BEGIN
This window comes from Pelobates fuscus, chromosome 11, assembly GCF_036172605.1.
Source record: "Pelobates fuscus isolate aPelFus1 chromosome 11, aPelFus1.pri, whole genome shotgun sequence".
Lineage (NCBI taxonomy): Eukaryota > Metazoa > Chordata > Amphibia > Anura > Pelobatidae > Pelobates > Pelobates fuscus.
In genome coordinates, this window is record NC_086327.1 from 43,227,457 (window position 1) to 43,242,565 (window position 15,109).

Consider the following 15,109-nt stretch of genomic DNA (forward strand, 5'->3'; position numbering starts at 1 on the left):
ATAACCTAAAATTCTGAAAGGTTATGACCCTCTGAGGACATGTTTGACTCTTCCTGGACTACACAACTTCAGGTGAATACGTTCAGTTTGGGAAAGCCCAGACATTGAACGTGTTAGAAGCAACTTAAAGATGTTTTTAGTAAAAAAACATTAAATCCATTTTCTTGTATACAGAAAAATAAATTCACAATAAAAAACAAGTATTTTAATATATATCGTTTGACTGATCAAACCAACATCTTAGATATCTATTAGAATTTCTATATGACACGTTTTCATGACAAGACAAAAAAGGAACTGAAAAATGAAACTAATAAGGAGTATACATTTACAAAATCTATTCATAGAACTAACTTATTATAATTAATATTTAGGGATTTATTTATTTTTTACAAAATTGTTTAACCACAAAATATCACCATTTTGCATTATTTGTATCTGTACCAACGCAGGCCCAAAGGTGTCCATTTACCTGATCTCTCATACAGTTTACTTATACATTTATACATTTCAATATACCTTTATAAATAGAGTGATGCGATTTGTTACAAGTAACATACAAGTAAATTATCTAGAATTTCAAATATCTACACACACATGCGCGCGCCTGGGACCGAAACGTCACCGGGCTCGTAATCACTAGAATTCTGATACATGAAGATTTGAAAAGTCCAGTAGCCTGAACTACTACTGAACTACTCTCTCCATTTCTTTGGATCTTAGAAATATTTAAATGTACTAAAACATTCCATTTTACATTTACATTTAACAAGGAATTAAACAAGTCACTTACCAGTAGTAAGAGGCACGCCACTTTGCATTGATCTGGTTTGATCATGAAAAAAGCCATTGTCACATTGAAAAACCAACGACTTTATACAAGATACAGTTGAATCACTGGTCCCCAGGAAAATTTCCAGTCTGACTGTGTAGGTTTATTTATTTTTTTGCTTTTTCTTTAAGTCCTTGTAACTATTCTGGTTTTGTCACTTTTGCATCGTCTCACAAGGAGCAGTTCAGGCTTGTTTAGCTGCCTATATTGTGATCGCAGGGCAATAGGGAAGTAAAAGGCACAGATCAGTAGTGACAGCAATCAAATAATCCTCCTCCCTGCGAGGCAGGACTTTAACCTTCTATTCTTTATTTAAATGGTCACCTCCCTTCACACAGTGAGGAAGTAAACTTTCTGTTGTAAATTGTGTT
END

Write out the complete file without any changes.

This window comes from Pelobates fuscus, chromosome 11, assembly GCF_036172605.1.
Source record: "Pelobates fuscus isolate aPelFus1 chromosome 11, aPelFus1.pri, whole genome shotgun sequence".
Lineage (NCBI taxonomy): Eukaryota > Metazoa > Chordata > Amphibia > Anura > Pelobatidae > Pelobates > Pelobates fuscus.
In genome coordinates, this window is record NC_086327.1 from 43,227,457 (window position 1) to 43,242,565 (window position 15,109).

Consider the following 15,109-nt stretch of genomic DNA (forward strand, 5'->3'; position numbering starts at 1 on the left):
ATAACCTAAAATTCTGAAAGGTTATGACCCTCTGAGGACATGTTTGACTCTTCCTGGACTACACAACTTCAGGTGAATACGTTCAGTTTGGGAAAGCCCAGACATTGAACGTGTTAGAAGCAACTTAAAGATGTTTTTAGTAAAAAAACATTAAATCCATTTTCTTGTATACAGAAAAATAAATTCACAATAAAAAACAAGTATTTTAATATATATCGTTTGACTGATCAAACCAACATCTTAGATATCTATTAGAATTTCTATATGACACGTTTTCATGACAAGACAAAAAAGGAACTGAAAAATGAAACTAATAAGGAGTATACATTTACAAAATCTATTCATAGAACTAACTTATTATAATTAATATTTAGGGATTTATTTATTTTTTACAAAATTGTTTAACCACAAAATATCACCATTTTGCATTATTTGTATCTGTACCAACGCAGGCCCAAAGGTGTCCATTTACCTGATCTCTCATACAGTTTACTTATACATTTATACATTTCAATATACCTTTATAAATAGAGTGATGCGATTTGTTACAAGTAACATACAAGTAAATTATCTAGAATTTCAAATATCTACACACACATGCGCGCGCCTGGGACCGAAACGTCACCGGGCTCGTAATCACTAGAATTCTGATACATGAAGATTTGAAAAGTCCAGTAGCCTGAACTACTACTGAACTACTCTCTCCATTTCTTTGGATCTTAGAAATATTTAAATGTACTAAAACATTCCATTTTACATTTACATTTAACAAGGAATTAAACAAGTCACTTACCAGTAGTAAGAGGCACGCCACTTTGCATTGATCTGGTTTGATCATGAAAAAAGCCATTGTCACATTGAAAAACCAACGACTTTATACAAGATACAGTTGAATCACTGGTCCCCAGGAAAATTTCCAGTCTGACTGTGTAGGTTTATTTATTTTTTTGCTTTTTCTTTAAGTCCTTGTAACTATTCTGGTTTTGTCACTTTTGCATCGTCTCACAAGGAGCAGTTCAGGCTTGTTTAGCTGCCTATATTGTGATCGCAGGGCAATAGGGAAGTAAAAGGCACAGATCAGTAGTGACAGCAATCAAATAATCCTCCTCCCTGCGAGGCAGGACTTTAACCTTCTATTCTTTATTTAAATGGTCACCTCCCTTCACACAGTGAGGAAGTAAACTTTCTGTTGTAAATTGTGTT